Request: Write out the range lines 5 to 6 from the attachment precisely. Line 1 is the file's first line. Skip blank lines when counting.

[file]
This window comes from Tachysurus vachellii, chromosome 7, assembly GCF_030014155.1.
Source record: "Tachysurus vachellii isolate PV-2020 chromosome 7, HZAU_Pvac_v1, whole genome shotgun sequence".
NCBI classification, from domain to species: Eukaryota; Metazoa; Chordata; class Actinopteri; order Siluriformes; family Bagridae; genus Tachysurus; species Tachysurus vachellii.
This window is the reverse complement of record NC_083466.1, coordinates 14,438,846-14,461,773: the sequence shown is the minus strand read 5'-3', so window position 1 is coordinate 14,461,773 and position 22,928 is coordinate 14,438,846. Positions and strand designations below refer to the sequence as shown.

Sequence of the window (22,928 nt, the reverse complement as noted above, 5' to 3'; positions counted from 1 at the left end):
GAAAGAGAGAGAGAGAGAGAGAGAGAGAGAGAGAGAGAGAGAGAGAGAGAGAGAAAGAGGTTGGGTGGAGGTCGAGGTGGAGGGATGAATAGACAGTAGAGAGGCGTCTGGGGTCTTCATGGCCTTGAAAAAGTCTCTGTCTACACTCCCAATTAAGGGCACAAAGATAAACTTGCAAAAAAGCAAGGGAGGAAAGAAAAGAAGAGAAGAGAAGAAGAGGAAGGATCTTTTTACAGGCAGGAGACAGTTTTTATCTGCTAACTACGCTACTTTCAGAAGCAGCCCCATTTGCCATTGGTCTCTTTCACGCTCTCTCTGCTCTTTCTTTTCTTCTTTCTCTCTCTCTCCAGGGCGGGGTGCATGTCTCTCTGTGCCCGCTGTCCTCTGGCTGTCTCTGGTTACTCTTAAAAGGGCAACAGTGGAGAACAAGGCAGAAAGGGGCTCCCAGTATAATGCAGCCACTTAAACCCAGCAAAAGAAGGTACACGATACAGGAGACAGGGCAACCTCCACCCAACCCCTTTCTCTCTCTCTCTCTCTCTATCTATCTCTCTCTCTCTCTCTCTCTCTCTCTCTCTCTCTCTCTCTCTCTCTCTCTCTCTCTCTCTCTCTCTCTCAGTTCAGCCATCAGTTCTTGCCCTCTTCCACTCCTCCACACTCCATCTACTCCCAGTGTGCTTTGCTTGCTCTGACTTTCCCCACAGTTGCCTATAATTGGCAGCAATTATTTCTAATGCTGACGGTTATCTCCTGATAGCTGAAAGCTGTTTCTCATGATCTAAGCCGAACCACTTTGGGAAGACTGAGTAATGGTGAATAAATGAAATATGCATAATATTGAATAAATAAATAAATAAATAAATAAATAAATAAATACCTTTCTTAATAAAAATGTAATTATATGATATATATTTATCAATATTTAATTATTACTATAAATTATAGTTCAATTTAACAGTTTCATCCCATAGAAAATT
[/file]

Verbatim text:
Sequence of the window (22,928 nt, the reverse complement as noted above, 5' to 3'; positions counted from 1 at the left end):
GAAAGAGAGAGAGAGAGAGAGAGAGAGAGAGAGAGAGAGAGAGAGAGAGAGAGAAAGAGGTTGGGTGGAGGTCGAGGTGGAGGGATGAATAGACAGTAGAGAGGCGTCTGGGGTCTTCATGGCCTTGAAAAAGTCTCTGTCTACACTCCCAATTAAGGGCACAAAGATAAACTTGCAAAAAAGCAAGGGAGGAAAGAAAAGAAGAGAAGAGAAGAAGAGGAAGGATCTTTTTACAGGCAGGAGACAGTTTTTATCTGCTAACTACGCTACTTTCAGAAGCAGCCCCATTTGCCATTGGTCTCTTTCACGCTCTCTCTGCTCTTTCTTTTCTTCTTTCTCTCTCTCTCCAGGGCGGGGTGCATGTCTCTCTGTGCCCGCTGTCCTCTGGCTGTCTCTGGTTACTCTTAAAAGGGCAACAGTGGAGAACAAGGCAGAAAGGGGCTCCCAGTATAATGCAGCCACTTAAACCCAGCAAAAGAAGGTACACGATACAGGAGACAGGGCAACCTCCACCCAACCCCTTTCTCTCTCTCTCTCTCTCTATCTATCTCTCTCTCTCTCTCTCTCTCTCTCTCTCTCTCTCTCTCTCTCTCTCTCTCTCTCTCTCTCTCTCTCTCAGTTCAGCCATCAGTTCTTGCCCTCTTCCACTCCTCCACACTCCATCTACTCCCAGTGTGCTTTGCTTGCTCTGACTTTCCCCACAGTTGCCTATAATTGGCAGCAATTATTTCTAATGCTGACGGTTATCTCCTGATAGCTGAAAGCTGTTTCTCATGATCTAAGCCGAACCACTTTGGGAAGACTGAGTAATGGTGAATAAATGAAATATGCATAATATTGAATAAATAAATAAATAAATAAATAAATAAATAAATACCTTTCTTAATAAAAATGTAATTATATGATATATATTTATCAATATTTAATTATTACTATAAATTATAGTTCAATTTAACAGTTTCATCCCATAGAAAATT